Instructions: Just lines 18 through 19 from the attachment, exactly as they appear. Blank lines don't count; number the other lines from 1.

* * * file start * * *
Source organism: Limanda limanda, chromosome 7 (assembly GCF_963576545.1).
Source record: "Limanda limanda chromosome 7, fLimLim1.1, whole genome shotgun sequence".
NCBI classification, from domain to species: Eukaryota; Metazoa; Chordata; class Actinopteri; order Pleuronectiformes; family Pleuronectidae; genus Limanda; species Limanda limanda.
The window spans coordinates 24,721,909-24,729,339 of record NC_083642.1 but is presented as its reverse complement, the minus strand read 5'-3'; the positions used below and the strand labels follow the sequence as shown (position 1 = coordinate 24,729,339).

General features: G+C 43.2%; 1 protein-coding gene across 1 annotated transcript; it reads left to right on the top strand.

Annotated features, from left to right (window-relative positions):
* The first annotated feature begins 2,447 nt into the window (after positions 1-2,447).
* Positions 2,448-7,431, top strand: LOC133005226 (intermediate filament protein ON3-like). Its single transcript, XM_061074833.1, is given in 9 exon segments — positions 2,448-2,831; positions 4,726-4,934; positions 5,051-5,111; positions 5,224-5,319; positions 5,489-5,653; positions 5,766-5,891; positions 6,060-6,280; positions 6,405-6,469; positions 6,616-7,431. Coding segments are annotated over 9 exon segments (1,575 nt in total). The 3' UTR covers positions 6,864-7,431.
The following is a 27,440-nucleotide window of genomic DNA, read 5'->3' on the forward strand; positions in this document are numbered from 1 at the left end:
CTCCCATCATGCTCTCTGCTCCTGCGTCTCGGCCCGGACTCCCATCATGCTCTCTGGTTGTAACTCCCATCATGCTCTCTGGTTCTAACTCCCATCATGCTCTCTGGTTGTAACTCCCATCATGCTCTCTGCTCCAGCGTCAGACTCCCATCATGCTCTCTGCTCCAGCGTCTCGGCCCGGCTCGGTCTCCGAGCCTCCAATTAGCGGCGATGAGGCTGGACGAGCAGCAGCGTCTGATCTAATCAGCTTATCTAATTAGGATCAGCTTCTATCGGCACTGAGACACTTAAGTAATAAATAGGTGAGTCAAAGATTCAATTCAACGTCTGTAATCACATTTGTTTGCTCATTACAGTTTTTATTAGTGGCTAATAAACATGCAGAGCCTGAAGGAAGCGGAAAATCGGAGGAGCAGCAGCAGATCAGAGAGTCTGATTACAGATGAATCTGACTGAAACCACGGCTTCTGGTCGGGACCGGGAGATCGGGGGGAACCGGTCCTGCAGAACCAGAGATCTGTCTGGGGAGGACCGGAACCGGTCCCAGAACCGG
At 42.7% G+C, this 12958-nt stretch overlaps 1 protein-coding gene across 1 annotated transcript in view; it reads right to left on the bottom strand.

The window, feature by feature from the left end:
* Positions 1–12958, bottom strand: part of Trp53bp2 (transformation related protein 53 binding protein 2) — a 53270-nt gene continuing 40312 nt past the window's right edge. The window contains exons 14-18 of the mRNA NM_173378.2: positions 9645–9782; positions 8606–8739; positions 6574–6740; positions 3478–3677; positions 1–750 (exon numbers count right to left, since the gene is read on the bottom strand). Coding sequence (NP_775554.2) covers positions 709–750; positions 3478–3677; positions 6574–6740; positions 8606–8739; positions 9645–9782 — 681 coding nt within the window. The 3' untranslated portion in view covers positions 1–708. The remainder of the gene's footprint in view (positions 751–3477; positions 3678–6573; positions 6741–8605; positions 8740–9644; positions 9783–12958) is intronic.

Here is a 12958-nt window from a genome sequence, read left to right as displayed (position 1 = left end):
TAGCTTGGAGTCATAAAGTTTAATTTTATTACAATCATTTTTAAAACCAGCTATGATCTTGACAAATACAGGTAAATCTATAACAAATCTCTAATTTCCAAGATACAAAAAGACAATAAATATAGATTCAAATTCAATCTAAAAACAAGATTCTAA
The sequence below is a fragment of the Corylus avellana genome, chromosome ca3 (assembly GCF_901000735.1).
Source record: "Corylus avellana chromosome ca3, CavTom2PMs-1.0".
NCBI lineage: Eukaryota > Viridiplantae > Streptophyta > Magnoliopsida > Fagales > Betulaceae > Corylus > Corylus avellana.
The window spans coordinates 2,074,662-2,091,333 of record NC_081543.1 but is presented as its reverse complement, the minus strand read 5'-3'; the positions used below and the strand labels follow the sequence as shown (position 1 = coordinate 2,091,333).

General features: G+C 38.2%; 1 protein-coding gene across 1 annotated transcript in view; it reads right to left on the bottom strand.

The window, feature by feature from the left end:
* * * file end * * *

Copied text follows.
NCBI lineage: Eukaryota > Viridiplantae > Streptophyta > Magnoliopsida > Fagales > Betulaceae > Corylus > Corylus avellana.
The window spans coordinates 2,074,662-2,091,333 of record NC_081543.1 but is presented as its reverse complement, the minus strand read 5'-3'; the positions used below and the strand labels follow the sequence as shown (position 1 = coordinate 2,091,333).